According to the latest figures from the Office for National Statistics (ONS), construction output was up by 0.2 per cent between April and June compared with the first quarter of the year. When compared with Q2 of 2014 this was a rise of 2.4 per cent.
Analysts have suggested that the robust performance of the construction sector, which has grown at a faster than predicted rate, could even be enough to avoid a growth downgrade for the UK economy.
The increased output of the building industry was driven by an influx of new work, which increased by one per cent, the ONS reported. Indeed, the was a rise in activity across private new housing (3.9 per cent), infrastructure (0.5 per cent) and other public new work (1.2 per cent).
However, despite the steady growth from the construction sector, and even though construction contributes six per cent of the UK's GDP, the ONS said that these figures would not be enough to revise the country's overall economic forecast upwards.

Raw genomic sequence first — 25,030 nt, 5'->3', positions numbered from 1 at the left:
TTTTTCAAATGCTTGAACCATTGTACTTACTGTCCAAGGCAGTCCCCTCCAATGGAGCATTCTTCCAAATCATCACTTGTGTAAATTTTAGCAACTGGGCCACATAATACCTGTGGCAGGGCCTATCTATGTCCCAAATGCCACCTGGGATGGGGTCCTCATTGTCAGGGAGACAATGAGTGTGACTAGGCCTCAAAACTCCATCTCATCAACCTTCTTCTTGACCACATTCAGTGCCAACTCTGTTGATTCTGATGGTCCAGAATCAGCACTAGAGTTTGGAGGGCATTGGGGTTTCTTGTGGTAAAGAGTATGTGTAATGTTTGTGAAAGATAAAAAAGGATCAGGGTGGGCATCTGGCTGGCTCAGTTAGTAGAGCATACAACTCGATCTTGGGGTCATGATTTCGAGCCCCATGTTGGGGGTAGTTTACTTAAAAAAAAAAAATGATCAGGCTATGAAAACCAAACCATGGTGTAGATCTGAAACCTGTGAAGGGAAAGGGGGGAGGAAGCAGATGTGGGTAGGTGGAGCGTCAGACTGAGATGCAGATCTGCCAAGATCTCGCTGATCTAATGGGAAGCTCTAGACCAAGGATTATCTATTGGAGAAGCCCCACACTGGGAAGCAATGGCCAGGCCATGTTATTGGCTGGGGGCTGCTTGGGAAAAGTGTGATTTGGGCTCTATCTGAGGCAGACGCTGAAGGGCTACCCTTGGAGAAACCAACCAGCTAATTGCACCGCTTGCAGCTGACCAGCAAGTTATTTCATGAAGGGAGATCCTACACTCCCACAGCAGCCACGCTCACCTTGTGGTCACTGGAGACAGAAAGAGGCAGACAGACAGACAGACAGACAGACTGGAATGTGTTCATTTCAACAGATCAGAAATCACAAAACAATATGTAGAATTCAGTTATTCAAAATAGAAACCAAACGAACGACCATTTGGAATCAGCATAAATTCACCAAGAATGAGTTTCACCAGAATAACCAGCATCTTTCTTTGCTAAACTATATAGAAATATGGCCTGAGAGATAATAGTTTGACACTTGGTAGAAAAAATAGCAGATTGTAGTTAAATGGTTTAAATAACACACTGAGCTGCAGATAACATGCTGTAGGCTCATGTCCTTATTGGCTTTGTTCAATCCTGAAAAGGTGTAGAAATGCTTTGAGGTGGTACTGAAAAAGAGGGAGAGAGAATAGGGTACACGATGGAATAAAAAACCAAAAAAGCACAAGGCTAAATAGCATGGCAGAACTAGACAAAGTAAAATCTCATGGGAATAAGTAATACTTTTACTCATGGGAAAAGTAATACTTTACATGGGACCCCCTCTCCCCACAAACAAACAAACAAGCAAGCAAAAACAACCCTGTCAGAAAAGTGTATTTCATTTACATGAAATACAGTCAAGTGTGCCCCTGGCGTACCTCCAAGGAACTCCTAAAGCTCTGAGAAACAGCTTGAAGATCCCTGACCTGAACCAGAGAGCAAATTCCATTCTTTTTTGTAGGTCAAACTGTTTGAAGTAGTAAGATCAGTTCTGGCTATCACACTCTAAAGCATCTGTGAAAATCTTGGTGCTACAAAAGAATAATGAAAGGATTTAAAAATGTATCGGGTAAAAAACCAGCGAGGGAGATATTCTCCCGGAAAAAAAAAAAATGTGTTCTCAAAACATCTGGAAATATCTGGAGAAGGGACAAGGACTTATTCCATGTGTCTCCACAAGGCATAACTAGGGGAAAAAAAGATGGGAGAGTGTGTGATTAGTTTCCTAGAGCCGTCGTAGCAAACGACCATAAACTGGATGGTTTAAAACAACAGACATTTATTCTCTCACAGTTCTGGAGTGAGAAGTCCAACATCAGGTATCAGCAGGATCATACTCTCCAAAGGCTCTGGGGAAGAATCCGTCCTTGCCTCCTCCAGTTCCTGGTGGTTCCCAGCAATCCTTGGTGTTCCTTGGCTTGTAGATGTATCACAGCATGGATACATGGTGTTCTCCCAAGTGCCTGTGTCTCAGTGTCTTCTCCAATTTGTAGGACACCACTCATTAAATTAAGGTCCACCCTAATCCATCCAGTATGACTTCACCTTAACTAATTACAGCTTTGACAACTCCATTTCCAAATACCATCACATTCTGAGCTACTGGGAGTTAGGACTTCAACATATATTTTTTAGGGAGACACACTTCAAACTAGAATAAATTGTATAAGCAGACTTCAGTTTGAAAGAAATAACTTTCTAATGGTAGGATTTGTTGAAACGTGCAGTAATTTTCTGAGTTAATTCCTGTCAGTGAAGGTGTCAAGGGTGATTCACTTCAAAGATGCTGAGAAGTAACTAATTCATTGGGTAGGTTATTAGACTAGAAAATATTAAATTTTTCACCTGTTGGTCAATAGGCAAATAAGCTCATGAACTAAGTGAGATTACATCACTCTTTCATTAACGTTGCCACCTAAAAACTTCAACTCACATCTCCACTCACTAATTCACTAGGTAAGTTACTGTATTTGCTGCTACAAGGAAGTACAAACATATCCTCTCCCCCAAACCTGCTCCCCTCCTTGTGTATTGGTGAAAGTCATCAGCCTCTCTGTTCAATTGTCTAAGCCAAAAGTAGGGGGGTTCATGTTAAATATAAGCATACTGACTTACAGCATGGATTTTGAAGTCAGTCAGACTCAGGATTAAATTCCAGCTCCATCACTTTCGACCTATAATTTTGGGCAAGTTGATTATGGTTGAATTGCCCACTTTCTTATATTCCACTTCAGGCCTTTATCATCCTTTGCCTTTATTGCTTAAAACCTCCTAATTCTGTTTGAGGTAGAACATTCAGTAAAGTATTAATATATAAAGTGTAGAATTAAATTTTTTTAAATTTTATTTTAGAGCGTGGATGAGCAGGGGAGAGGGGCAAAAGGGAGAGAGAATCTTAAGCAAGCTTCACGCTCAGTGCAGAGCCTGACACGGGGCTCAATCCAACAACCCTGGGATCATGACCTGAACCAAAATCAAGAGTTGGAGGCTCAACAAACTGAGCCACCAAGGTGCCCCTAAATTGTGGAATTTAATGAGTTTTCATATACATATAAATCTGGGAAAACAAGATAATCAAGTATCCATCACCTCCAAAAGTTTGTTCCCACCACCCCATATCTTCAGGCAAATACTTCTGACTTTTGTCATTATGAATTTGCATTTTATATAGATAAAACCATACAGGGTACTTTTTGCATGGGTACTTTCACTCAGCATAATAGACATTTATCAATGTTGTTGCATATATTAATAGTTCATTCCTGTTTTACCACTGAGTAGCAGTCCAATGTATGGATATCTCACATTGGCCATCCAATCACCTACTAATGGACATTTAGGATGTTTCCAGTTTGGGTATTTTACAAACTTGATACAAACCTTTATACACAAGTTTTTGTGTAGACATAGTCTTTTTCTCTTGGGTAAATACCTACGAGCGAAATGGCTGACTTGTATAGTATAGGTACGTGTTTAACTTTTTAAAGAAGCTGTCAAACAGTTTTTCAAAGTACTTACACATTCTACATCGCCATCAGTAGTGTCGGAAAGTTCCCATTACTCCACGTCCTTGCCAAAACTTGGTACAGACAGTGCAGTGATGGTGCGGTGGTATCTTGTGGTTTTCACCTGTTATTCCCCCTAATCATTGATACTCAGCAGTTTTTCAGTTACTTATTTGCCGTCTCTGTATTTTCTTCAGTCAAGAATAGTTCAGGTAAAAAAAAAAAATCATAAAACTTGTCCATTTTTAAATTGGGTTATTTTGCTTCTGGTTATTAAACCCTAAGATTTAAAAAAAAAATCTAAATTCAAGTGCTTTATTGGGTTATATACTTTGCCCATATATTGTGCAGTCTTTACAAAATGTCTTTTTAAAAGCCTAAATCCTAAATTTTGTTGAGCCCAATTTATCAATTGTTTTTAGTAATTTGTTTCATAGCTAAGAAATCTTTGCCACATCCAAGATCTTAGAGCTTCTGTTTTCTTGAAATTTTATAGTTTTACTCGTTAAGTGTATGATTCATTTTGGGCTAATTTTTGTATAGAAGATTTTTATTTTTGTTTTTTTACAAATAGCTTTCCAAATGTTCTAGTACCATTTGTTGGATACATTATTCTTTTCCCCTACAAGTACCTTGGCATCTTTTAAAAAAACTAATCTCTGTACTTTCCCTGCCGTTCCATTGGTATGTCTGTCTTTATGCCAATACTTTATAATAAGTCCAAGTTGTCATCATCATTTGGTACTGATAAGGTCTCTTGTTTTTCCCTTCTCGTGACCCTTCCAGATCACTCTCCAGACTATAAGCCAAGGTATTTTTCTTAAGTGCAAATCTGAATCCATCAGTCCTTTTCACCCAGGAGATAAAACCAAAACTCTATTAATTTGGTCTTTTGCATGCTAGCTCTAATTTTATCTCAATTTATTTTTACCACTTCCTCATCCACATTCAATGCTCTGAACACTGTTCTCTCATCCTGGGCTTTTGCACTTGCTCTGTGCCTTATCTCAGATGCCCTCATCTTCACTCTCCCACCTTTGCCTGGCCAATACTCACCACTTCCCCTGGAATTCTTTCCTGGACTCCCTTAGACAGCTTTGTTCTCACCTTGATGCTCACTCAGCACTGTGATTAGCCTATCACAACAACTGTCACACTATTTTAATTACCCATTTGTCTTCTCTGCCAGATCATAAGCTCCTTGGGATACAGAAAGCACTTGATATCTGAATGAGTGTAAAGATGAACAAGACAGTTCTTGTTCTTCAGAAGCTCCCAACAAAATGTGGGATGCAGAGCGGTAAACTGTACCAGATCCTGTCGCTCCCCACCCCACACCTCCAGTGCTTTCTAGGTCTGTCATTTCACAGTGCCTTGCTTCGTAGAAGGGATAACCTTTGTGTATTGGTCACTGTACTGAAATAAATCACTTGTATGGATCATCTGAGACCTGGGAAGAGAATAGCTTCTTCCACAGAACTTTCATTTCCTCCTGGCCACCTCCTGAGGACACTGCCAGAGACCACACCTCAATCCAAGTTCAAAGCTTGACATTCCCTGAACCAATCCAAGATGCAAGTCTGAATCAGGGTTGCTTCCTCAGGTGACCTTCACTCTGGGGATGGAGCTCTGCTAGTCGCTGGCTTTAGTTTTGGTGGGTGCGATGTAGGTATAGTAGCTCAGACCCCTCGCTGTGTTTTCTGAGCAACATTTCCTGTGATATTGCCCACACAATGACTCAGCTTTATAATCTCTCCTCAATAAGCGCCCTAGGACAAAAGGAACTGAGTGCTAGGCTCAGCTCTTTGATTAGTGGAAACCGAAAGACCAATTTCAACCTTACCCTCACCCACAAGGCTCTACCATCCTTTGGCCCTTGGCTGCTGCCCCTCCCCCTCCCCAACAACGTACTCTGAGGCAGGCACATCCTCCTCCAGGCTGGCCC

Speaking to the Daily Telegraph, Mark Robinson, chief executive of public sector procurement organisation Scape, said that the June data showed a reversal of the trend seen over the last few months, "which is great news for the construction industry".
"After a slow start to the year and uncertainty around the general election, the market is feeling more confident and the industry is starting to bounce back," he said.
Questions still remain with regards to the reliability of the data provided by the ONS; at the end of last year the organisation revealed that it was altering the methodology it used for calculating construction output amid concerns that the results were not painting an accurate picture of the market, but the new methodology, some analysts say, is still not completely believable.